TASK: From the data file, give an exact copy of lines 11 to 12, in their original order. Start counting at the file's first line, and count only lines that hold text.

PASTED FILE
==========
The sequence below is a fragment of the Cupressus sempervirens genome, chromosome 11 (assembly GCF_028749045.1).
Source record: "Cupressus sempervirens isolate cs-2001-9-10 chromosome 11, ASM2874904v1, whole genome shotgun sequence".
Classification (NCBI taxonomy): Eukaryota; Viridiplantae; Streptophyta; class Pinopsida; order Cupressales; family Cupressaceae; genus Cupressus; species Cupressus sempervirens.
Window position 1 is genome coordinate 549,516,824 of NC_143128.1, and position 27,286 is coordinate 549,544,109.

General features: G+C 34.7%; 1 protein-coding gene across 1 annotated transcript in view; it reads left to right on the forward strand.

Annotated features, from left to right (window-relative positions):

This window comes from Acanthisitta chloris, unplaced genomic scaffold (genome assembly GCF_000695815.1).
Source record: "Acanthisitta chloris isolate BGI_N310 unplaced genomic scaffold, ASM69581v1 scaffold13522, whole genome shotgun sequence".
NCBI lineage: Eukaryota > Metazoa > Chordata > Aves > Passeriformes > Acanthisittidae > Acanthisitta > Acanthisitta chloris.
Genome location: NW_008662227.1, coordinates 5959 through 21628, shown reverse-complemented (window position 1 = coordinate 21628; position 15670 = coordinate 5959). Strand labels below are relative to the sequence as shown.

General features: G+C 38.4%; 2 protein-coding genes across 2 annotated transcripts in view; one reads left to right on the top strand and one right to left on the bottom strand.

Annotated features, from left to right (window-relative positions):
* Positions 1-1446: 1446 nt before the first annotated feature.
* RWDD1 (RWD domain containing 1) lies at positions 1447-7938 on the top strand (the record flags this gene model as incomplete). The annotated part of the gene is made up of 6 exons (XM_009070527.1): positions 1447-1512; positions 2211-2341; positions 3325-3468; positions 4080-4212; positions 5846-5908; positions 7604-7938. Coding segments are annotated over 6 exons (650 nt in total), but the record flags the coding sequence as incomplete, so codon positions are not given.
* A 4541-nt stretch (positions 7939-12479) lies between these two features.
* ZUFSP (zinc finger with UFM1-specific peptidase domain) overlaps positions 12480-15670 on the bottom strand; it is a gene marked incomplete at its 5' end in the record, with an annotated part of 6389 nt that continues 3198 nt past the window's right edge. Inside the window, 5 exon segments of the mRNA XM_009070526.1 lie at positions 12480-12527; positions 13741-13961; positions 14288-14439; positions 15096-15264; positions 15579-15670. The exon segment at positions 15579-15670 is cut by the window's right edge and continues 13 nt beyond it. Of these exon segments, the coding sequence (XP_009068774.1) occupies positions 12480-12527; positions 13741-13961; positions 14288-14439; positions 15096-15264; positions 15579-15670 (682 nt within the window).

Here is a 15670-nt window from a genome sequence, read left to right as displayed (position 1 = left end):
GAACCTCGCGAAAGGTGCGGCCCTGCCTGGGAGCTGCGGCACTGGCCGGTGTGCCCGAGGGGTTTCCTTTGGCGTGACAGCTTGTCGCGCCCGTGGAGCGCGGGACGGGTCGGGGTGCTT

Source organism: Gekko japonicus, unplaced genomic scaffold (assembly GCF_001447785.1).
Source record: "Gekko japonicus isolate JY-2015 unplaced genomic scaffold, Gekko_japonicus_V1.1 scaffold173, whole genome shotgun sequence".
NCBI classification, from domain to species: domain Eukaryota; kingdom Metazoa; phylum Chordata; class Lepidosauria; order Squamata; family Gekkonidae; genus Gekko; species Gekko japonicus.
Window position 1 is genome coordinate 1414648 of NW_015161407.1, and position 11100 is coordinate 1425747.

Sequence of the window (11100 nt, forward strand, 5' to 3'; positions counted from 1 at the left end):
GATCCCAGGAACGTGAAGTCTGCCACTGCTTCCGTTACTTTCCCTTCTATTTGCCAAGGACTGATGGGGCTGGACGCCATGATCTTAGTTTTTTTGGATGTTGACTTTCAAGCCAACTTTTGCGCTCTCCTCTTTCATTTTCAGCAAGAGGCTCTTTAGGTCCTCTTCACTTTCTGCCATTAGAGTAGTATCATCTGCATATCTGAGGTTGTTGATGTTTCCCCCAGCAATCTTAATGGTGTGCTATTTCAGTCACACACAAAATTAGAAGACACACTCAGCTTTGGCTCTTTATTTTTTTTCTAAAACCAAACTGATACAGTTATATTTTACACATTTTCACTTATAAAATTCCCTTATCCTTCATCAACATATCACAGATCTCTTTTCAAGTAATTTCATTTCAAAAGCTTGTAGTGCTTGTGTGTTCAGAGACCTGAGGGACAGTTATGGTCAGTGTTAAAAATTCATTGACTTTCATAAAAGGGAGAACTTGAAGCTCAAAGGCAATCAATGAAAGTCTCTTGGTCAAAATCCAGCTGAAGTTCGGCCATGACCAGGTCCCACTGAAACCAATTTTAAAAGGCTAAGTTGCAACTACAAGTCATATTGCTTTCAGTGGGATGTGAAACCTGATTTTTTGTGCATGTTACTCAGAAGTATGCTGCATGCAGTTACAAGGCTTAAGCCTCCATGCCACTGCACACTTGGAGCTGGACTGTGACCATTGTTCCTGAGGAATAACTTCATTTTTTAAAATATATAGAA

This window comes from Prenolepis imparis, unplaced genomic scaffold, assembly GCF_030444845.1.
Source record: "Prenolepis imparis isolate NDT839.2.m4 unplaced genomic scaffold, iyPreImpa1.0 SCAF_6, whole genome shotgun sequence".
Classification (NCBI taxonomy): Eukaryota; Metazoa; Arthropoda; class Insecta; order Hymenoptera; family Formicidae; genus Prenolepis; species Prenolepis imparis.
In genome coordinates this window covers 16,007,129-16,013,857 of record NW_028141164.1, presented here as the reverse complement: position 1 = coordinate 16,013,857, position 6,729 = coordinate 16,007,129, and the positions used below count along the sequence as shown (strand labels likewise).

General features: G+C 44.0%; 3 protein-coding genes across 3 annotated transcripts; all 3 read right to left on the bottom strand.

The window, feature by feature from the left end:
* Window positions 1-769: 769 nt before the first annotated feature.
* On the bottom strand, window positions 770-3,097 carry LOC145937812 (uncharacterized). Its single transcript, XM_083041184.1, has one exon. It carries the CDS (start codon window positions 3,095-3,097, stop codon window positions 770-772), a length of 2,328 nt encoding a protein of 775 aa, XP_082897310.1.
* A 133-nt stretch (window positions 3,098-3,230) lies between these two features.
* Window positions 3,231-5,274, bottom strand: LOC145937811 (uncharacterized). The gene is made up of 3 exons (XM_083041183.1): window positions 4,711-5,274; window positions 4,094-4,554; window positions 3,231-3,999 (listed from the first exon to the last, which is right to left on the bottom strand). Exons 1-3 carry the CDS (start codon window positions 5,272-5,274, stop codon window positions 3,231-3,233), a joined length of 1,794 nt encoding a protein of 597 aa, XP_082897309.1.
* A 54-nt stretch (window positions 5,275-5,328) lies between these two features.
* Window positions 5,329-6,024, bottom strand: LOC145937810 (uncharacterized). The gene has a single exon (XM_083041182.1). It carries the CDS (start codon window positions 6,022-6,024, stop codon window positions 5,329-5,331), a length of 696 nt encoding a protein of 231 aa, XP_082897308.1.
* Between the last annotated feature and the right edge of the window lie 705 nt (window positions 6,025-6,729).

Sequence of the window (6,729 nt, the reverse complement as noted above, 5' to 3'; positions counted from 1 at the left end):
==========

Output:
General features: G+C 38.4%; 2 protein-coding genes across 2 annotated transcripts in view; one reads left to right on the top strand and one right to left on the bottom strand.

Annotated features, from left to right (window-relative positions):